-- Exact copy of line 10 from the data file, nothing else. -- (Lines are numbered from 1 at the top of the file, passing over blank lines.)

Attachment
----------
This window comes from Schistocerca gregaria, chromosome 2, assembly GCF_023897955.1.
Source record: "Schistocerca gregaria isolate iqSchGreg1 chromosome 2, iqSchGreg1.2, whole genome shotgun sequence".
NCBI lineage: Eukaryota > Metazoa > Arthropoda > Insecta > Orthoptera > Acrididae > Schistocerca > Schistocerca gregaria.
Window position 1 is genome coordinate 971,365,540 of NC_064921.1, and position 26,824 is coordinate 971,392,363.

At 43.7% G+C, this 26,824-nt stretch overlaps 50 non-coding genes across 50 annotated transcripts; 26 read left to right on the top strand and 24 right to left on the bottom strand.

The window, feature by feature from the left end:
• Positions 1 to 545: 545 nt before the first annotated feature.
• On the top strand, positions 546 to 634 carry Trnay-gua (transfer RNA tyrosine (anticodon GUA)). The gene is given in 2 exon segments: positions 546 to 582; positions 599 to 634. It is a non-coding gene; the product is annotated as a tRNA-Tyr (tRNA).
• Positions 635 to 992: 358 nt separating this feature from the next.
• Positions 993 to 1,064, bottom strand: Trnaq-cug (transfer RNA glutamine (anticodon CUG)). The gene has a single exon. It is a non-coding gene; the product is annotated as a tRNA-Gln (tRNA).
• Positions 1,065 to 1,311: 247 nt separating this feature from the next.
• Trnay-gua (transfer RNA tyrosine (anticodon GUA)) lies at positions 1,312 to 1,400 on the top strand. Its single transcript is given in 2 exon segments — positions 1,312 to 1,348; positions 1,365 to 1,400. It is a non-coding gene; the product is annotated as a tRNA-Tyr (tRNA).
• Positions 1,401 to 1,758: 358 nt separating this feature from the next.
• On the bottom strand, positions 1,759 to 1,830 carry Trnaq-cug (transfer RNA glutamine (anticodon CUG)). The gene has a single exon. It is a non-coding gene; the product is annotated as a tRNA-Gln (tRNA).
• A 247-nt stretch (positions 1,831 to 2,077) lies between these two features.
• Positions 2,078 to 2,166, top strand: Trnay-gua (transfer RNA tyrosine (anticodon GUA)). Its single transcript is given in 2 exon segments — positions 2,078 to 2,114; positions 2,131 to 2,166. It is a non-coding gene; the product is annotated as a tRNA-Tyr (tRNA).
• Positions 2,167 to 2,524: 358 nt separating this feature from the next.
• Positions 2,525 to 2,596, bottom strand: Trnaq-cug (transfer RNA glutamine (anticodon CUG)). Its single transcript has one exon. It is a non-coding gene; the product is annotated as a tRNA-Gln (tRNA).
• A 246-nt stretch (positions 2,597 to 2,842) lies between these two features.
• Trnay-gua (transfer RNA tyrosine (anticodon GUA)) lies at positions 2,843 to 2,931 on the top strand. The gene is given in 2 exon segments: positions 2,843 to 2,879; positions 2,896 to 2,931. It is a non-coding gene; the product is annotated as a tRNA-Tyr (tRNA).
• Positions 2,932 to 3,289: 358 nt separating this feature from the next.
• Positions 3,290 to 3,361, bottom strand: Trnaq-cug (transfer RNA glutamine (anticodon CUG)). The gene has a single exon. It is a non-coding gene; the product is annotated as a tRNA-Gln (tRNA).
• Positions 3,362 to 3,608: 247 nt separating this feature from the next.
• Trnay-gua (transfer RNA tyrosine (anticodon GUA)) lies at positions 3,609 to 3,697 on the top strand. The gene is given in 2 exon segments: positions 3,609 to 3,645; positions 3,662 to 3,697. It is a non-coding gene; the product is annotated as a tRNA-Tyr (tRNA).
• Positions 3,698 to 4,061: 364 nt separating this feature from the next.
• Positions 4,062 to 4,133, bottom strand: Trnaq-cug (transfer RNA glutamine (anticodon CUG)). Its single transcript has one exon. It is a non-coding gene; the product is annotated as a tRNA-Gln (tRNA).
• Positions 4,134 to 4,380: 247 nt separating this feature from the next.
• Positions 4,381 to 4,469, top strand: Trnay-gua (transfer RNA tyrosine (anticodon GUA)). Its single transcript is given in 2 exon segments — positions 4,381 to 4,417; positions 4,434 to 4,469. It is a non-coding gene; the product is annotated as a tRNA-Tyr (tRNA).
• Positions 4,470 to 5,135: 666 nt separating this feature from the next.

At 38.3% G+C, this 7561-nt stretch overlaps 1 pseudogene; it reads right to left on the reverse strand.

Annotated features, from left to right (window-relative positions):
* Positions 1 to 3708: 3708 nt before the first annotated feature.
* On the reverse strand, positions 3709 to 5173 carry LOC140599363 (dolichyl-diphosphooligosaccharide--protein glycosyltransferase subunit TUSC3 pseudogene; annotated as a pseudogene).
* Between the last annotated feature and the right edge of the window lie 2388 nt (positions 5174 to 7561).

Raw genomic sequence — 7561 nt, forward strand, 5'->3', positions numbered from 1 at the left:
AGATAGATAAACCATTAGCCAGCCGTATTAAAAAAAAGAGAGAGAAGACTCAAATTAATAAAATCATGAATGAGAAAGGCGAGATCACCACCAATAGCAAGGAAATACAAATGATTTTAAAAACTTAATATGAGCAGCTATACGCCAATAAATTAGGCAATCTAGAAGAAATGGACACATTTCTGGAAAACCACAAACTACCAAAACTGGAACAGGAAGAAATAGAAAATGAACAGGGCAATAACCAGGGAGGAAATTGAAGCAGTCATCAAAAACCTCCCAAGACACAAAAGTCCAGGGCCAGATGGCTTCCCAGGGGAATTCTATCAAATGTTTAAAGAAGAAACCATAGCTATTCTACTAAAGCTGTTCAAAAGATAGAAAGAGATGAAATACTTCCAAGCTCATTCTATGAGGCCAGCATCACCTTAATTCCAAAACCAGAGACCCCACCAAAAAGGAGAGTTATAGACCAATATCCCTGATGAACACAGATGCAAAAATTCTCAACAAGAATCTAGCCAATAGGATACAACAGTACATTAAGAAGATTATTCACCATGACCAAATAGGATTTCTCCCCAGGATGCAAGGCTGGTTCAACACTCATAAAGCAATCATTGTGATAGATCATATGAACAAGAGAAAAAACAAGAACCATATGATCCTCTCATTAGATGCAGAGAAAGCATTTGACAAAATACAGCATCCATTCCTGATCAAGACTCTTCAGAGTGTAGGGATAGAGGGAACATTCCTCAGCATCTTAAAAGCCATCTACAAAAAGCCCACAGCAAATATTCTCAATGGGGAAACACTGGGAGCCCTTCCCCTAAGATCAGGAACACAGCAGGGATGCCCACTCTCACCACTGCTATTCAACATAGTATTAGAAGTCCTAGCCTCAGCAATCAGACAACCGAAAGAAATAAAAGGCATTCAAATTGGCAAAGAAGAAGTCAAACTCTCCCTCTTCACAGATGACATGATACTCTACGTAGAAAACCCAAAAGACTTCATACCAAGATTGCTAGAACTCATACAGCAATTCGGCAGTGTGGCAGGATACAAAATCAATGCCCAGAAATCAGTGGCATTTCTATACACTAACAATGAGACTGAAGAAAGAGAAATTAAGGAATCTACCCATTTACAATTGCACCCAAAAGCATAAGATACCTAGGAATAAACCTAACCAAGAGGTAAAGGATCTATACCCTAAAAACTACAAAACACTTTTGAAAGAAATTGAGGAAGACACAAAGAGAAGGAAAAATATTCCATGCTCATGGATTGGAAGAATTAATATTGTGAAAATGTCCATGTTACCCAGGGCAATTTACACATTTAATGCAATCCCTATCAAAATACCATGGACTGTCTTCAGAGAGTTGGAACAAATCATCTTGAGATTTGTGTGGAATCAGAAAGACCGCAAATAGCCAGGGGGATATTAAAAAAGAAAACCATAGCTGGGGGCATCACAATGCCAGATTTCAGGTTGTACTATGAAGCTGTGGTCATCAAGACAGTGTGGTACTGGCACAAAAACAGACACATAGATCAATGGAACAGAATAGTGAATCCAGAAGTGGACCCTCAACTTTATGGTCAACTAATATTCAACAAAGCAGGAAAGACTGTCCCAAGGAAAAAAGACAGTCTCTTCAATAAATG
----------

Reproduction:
• Positions 993 to 1,064, bottom strand: Trnaq-cug (transfer RNA glutamine (anticodon CUG)). The gene has a single exon. It is a non-coding gene; the product is annotated as a tRNA-Gln (tRNA).